Fashions today change as quickly as gas prices–or so it seems.
The Victorian women were no strangers to style fluctuations. I find it amazing how slow communication was but how rapidly a certain look could become replaced by another.
Let’s have some fun and see how much you know about Victorian women’s attire.
Following are five photos depicting different periods of women’s clothing during the Victorian era. Your mission, should you choose to accept it (do you hear the Mission Impossible theme playing? :-)) is to list the women’s (fictional) names in the correct order.
Don’t worry about dates or descriptions of the various periods. All I’m after is a list of five names in the order you think the outfits appeared in history, from oldest to most recent.
You could, of course, get the info you need from the Internet, but let’s agree that you’ll give Google a break, will resist rushing to your reference library, and will make your best guess. I’ll give you a hint that might prove helpful. Think of the period movies you’ve watched.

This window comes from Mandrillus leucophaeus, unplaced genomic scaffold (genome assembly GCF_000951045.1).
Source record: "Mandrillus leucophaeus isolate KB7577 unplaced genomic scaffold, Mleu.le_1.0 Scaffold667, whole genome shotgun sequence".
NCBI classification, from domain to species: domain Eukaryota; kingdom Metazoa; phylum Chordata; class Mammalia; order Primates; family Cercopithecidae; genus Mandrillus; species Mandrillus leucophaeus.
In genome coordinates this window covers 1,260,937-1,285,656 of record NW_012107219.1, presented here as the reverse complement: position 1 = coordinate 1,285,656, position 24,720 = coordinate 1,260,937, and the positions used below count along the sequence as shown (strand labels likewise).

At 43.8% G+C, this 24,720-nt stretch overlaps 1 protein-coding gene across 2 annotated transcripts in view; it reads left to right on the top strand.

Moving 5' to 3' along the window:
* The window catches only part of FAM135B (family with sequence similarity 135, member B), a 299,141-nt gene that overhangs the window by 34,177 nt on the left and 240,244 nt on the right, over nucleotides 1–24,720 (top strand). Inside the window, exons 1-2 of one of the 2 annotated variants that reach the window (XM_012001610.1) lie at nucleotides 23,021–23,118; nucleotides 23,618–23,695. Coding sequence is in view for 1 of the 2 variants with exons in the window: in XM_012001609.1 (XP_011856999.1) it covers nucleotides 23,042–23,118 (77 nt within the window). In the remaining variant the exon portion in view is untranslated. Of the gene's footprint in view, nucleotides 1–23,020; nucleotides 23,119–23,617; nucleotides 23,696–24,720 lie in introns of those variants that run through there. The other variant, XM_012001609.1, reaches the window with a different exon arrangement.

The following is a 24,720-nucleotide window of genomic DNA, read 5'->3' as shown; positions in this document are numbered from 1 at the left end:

And now, here are the lovely “models” from yesteryear. . .
Have fun guessing!
I’ll update the post over the weekend to include the answer, so you could check back Monday. I’ll also provide a link to this post at the end of next Friday’s quiz. If you view that post, you’ll be able to click the link and see which of the choices above is the correct one.
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Update and Answer
Thanks to the many who read the post and to those who left a guess.
Here’s the order of the “models” in chronological order ~
Jade – in the full hoop skirt of the first half of the 1860s
Opal – with soft bustle of the mid 1860s to the mid 1870s
Pearl – with hard “shelf” bustle of the mid 1880s
Ruby – in a tailored suit-style dress that appeared in the early 1890s
Coral – with the extra-large leg of mutton sleeves of the mid 1890s
Note that the appearance of the tailored suit and the “puffy” sleeves occurred close to the same time. The reason “Ruby” comes before “Pearl” is that the leg of mutton sleeves shown are the extremely exaggerated version that was reached around 1895. The leg of mutton sleeves that came on the scene at the beginning of the decade, when tailored suits such as “Ruby’s” were making their way into fashion, were quite a bit smaller.
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I’ve updated the Friday Fun post from last week. Click the link to see the answer.
My debut novel is featured today in an Author Alert at Relz Reviews. Book reviewer Rel asked me to share a blurb and one of my favorite passages.